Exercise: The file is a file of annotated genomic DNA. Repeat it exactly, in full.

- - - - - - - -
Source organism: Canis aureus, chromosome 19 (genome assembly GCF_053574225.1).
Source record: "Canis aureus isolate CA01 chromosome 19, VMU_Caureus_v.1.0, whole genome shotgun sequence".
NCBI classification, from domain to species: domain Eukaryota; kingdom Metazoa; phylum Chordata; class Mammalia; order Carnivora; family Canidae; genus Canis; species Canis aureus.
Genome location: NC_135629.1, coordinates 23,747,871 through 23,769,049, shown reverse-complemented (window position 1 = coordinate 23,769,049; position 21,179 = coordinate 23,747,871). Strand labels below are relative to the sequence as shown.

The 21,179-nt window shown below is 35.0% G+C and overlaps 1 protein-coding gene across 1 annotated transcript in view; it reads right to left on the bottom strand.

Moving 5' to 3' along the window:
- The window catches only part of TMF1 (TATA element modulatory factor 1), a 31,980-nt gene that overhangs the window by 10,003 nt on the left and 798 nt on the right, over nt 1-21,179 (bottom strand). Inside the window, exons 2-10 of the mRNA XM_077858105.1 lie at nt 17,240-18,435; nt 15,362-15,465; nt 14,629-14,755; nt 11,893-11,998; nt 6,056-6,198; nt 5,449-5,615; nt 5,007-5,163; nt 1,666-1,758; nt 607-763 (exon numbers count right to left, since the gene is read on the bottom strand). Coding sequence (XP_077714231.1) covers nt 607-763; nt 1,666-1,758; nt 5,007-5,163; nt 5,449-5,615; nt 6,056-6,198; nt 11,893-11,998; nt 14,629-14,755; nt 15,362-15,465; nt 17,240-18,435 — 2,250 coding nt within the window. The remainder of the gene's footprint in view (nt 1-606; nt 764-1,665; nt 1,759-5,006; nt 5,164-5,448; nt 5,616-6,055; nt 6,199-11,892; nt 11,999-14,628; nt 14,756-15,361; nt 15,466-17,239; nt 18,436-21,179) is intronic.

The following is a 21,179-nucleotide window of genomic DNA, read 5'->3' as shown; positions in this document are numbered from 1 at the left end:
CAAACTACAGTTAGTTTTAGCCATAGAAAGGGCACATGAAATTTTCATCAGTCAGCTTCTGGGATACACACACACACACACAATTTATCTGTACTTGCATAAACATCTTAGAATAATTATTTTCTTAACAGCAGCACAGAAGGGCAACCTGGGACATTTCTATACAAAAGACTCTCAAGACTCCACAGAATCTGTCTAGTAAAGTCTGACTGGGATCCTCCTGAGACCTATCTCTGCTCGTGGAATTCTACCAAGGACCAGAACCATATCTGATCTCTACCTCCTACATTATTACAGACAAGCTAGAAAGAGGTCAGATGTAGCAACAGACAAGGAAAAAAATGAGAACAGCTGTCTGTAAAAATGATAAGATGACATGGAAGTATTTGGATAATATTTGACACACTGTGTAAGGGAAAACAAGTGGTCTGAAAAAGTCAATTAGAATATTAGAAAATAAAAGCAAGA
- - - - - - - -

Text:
Source organism: Canis aureus, chromosome 19 (genome assembly GCF_053574225.1).
Source record: "Canis aureus isolate CA01 chromosome 19, VMU_Caureus_v.1.0, whole genome shotgun sequence".
NCBI classification, from domain to species: domain Eukaryota; kingdom Metazoa; phylum Chordata; class Mammalia; order Carnivora; family Canidae; genus Canis; species Canis aureus.
Genome location: NC_135629.1, coordinates 23,747,871 through 23,769,049, shown reverse-complemented (window position 1 = coordinate 23,769,049; position 21,179 = coordinate 23,747,871). Strand labels below are relative to the sequence as shown.

The 21,179-nt window shown below is 35.0% G+C and overlaps 1 protein-coding gene across 1 annotated transcript in view; it reads right to left on the bottom strand.

Moving 5' to 3' along the window:
- The window catches only part of TMF1 (TATA element modulatory factor 1), a 31,980-nt gene that overhangs the window by 10,003 nt on the left and 798 nt on the right, over nt 1-21,179 (bottom strand). Inside the window, exons 2-10 of the mRNA XM_077858105.1 lie at nt 17,240-18,435; nt 15,362-15,465; nt 14,629-14,755; nt 11,893-11,998; nt 6,056-6,198; nt 5,449-5,615; nt 5,007-5,163; nt 1,666-1,758; nt 607-763 (exon numbers count right to left, since the gene is read on the bottom strand). Coding sequence (XP_077714231.1) covers nt 607-763; nt 1,666-1,758; nt 5,007-5,163; nt 5,449-5,615; nt 6,056-6,198; nt 11,893-11,998; nt 14,629-14,755; nt 15,362-15,465; nt 17,240-18,435 — 2,250 coding nt within the window. The remainder of the gene's footprint in view (nt 1-606; nt 764-1,665; nt 1,759-5,006; nt 5,164-5,448; nt 5,616-6,055; nt 6,199-11,892; nt 11,999-14,628; nt 14,756-15,361; nt 15,466-17,239; nt 18,436-21,179) is intronic.

The following is a 21,179-nucleotide window of genomic DNA, read 5'->3' as shown; positions in this document are numbered from 1 at the left end:
CAAACTACAGTTAGTTTTAGCCATAGAAAGGGCACATGAAATTTTCATCAGTCAGCTTCTGGGATACACACACACACACACAATTTATCTGTACTTGCATAAACATCTTAGAATAATTATTTTCTTAACAGCAGCACAGAAGGGCAACCTGGGACATTTCTATACAAAAGACTCTCAAGACTCCACAGAATCTGTCTAGTAAAGTCTGACTGGGATCCTCCTGAGACCTATCTCTGCTCGTGGAATTCTACCAAGGACCAGAACCATATCTGATCTCTACCTCCTACATTATTACAGACAAGCTAGAAAGAGGTCAGATGTAGCAACAGACAAGGAAAAAAATGAGAACAGCTGTCTGTAAAAATGATAAGATGACATGGAAGTATTTGGATAATATTTGACACACTGTGTAAGGGAAAACAAGTGGTCTGAAAAAGTCAATTAGAATATTAGAAAATAAAAGCAAGA